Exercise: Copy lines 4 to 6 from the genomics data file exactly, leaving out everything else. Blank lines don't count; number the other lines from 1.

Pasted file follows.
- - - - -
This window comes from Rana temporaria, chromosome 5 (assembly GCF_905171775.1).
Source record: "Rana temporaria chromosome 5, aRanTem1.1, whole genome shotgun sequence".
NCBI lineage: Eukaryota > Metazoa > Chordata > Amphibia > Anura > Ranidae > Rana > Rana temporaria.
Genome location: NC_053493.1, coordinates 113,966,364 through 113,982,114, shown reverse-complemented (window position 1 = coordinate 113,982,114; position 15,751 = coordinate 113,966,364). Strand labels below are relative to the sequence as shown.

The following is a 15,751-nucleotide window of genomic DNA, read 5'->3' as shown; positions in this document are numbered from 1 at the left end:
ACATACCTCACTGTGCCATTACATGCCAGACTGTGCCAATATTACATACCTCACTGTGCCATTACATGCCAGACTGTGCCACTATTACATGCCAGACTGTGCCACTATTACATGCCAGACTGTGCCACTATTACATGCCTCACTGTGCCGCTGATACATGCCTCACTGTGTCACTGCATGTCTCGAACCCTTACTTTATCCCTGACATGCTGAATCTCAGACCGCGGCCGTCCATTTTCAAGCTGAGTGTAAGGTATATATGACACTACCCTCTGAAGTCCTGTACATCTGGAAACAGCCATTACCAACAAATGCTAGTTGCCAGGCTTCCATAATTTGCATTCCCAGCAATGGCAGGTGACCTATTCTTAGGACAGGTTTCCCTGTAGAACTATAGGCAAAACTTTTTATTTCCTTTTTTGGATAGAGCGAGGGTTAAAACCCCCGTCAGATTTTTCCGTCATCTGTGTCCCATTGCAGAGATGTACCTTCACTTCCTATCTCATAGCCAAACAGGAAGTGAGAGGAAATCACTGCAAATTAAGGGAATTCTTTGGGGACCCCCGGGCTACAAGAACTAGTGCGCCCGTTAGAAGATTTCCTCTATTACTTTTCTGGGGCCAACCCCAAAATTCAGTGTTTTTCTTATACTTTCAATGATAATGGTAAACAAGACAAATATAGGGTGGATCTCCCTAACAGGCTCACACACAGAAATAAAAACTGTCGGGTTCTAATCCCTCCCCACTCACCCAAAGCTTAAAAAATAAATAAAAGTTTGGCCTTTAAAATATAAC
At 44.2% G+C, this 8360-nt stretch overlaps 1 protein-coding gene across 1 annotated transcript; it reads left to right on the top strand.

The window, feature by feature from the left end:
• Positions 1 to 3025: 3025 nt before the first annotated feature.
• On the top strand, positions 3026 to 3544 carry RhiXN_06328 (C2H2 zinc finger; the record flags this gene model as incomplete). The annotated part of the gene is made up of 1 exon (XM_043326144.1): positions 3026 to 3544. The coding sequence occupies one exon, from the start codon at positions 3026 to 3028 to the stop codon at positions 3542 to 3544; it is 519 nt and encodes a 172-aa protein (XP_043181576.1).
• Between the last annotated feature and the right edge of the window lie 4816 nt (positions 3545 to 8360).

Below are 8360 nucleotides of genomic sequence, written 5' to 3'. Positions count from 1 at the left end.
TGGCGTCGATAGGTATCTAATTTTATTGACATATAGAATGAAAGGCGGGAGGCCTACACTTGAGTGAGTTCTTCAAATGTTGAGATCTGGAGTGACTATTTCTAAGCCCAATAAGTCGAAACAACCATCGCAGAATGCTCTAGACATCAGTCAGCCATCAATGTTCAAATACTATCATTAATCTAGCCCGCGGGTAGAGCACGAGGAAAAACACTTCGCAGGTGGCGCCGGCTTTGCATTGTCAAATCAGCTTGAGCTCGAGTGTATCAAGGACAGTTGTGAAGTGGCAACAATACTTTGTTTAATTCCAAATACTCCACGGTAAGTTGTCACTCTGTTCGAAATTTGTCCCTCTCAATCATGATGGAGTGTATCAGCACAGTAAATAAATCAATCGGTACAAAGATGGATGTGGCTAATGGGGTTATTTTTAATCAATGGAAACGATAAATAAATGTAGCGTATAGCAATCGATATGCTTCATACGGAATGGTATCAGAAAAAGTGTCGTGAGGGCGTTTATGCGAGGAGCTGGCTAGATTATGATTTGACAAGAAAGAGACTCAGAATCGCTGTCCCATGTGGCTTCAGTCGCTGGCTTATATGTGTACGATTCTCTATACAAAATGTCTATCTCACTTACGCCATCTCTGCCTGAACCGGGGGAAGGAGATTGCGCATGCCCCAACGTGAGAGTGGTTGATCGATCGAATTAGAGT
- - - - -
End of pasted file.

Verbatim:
Genome location: NC_053493.1, coordinates 113,966,364 through 113,982,114, shown reverse-complemented (window position 1 = coordinate 113,982,114; position 15,751 = coordinate 113,966,364). Strand labels below are relative to the sequence as shown.

The following is a 15,751-nucleotide window of genomic DNA, read 5'->3' as shown; positions in this document are numbered from 1 at the left end:
ACATACCTCACTGTGCCATTACATGCCAGACTGTGCCAATATTACATACCTCACTGTGCCATTACATGCCAGACTGTGCCACTATTACATGCCAGACTGTGCCACTATTACATGCCAGACTGTGCCACTATTACATGCCTCACTGTGCCGCTGATACATGCCTCACTGTGTCACTGCATGTCTCGAACCCTTACTTTATCCCTGACATGCTGAATCTCAGACCGCGGCCGTCCATTTTCAAGCTGAGTGTAAGGTATATATGACACTACCCTCTGAAGTCCTGTACATCTGGAAACAGCCATTACCAACAAATGCTAGTTGCCAGGCTTCCATAATTTGCATTCCCAGCAATGGCAGGTGACCTATTCTTAGGACAGGTTTCCCTGTAGAACTATAGGCAAAACTTTTTATTTCCTTTTTTGGATAGAGCGAGGGTTAAAACCCCCGTCAGATTTTTCCGTCATCTGTGTCCCATTGCAGAGATGTACCTTCACTTCCTATCTCATAGCCAAACAGGAAGTGAGAGGAAATCACTGCAAATTAAGGGAATTCTTTGGGGACCCCCGGGCTACAAGAACTAGTGCGCCCGTTAGAAGATTTCCTCTATTACTTTTCTGGGGCCAACCCCAAAATTCAGTGTTTTTCTTATACTTTCAATGATAATGGTAAACAAGACAAATATAGGGTGGATCTCCCTAACAGGCTCACACACAGAAATAAAAACTGTCGGGTTCTAATCCCTCCCCACTCACCCAAAGCTTAAAAAATAAATAAAAGTTTGGCCTTTAAAATATAAC